Coming to Terms with War Crimes: Media Bring the Hague Trials Home to the Citizens

When retired Croatian General Ante Gotovina was captured in the Canary Islands in December, it marked a significant moment in the history of the International Criminal Tribunal for the former Yugoslavia (ICTY). Third on the most wanted list behind only Ratko Mladic and Radovan Karadzic, Gotovina is charged with crimes relating to the death or disappearance in 1995 of hundreds of Serbs following an offensive by Croatian forces under his command. The historic moment also shows that the media must remain engaged if the citizens in the region are to hear the facts of the case – a process that is necessary for the region to come to terms with the horrific events of the 1990s.

Strong feelings still linger in the aftermath of ethnic violence that marred much of the 1990’s in the former Yugoslavia; people in the region have been transfixed by the trials of former Yugoslav president Slobodan Milosevic and others indicted by the ICTY. Since the beginning of Milosevic’s trial in 2001, IREX, with the support of US Agency for International Development (USAID) and the Charles Stewart Mott Foundation, has been working to enhance news coverage of the court proceedings by media outlets in Southeast Europe. In 2005, IREX supported eight journalists from Bosnia and Herzegovina, Croatia, Kosovo and Montenegro, in their reporting directly from the court at The Hague. Overall, they generated hundreds of articles and news packages aired on radio and television stations throughout Southeast Europe.

The journalists expressed how reporting from The Hague both improved their professional skills and better informed the citizens in their home countries. According to Paulin Pashku, a journalist for the Express newspaper in Kosovo, “Sadly, court reporting in Kosovo is unprofessional, and we can often see that journalists would announce the verdict long before the court would start the trial. This creates false public opinion, and when the court decision differs from what is expected by the public, the verdict is greeted by protests. So I can say that court reporting in Kosovo is in its pioneer stages.”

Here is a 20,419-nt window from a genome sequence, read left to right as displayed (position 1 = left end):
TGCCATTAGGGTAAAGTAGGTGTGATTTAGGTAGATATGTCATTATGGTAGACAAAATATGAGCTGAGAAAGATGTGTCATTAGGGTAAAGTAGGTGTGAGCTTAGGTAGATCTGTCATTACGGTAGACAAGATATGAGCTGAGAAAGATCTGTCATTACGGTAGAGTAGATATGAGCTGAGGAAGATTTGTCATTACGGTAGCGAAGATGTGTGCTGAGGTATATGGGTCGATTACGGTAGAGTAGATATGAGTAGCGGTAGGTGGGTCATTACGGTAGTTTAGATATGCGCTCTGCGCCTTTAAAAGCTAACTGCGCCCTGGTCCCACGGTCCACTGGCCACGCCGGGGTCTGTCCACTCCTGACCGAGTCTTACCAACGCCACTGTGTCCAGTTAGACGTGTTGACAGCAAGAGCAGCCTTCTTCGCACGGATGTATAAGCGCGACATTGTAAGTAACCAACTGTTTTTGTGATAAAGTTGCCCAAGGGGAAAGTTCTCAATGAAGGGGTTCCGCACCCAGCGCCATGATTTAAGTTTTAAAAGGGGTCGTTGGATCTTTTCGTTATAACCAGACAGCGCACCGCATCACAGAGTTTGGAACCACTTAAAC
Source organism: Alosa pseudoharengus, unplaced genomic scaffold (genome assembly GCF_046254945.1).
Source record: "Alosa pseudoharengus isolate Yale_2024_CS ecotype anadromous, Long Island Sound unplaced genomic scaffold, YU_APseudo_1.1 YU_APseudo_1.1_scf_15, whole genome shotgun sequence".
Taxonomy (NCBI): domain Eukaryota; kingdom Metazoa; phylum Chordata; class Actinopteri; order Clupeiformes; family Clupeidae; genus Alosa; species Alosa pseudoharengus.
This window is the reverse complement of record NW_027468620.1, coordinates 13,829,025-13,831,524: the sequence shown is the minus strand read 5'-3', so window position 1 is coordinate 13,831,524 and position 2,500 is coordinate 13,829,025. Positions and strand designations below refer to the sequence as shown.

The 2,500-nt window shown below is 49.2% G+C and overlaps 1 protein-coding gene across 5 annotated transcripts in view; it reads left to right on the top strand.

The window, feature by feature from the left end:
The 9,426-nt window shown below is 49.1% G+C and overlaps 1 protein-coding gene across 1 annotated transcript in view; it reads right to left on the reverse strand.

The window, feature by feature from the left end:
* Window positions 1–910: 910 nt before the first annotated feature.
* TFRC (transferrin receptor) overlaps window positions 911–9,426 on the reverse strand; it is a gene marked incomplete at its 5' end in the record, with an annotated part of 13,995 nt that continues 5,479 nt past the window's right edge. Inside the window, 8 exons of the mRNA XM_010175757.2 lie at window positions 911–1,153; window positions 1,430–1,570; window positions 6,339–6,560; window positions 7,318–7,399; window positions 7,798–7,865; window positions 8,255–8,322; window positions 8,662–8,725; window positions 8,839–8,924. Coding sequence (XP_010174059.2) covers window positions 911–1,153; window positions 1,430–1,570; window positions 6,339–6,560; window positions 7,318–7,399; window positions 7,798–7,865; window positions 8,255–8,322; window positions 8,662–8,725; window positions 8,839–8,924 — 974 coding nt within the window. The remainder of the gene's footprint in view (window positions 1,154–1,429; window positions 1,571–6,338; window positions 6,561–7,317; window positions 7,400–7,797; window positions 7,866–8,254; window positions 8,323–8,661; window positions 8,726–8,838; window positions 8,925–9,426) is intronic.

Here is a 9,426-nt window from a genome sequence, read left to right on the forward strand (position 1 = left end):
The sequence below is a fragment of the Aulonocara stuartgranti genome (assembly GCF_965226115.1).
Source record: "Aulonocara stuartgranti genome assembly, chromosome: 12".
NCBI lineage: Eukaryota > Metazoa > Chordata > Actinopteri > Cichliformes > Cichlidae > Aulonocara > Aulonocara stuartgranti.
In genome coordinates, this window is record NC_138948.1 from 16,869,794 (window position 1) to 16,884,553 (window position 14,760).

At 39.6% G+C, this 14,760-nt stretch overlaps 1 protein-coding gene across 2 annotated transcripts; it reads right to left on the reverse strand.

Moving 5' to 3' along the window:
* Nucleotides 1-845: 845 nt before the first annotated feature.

Another journalist reporting from The Hague, Sami Kastrati from the Koha Ditore newspaper in Kosovo, indicated that objective, fact-based reporting from the ICTY was a means for many disparate groups to cope with the effects of war. “Fair and unbiased reporting of the sensitive and poignant events from a high judicial institution such as the ICTY will not only be of interest to the citizens of the former Yugoslav republics in order to foster more fair opinions and judgments on the past wars, but will also help the international community because it will placate a region that was covered in blood during the Yugoslav wars and was the starting point of two World Wars.”

The IREX program will continue in 2006 as pressure mounts on the governments of Serbia and Republika Srpska to deliver Mladic and Karadzic to The Hague. As these governments are obligated to cooperate with the ICTY in order to achieve further integration into European structures, it is increasingly likely that the indictees will face their day in court.

Meanwhile, journalists supported by The Hague project will continue to refine their court reporting expertise in addition to professionally informing their audiences about the path of international justice. Equally significant is the debate created by fact-based reporting from the ICTY among people in Southeast Europe. As Mirsad Rastoder, a reporter at Radio Montenegro said, “Reporting from The Hague is not only a professional challenge. This is about awareness, facing up to the problem, and the lesson about how delusions could lead to the unprecedented crimes.”



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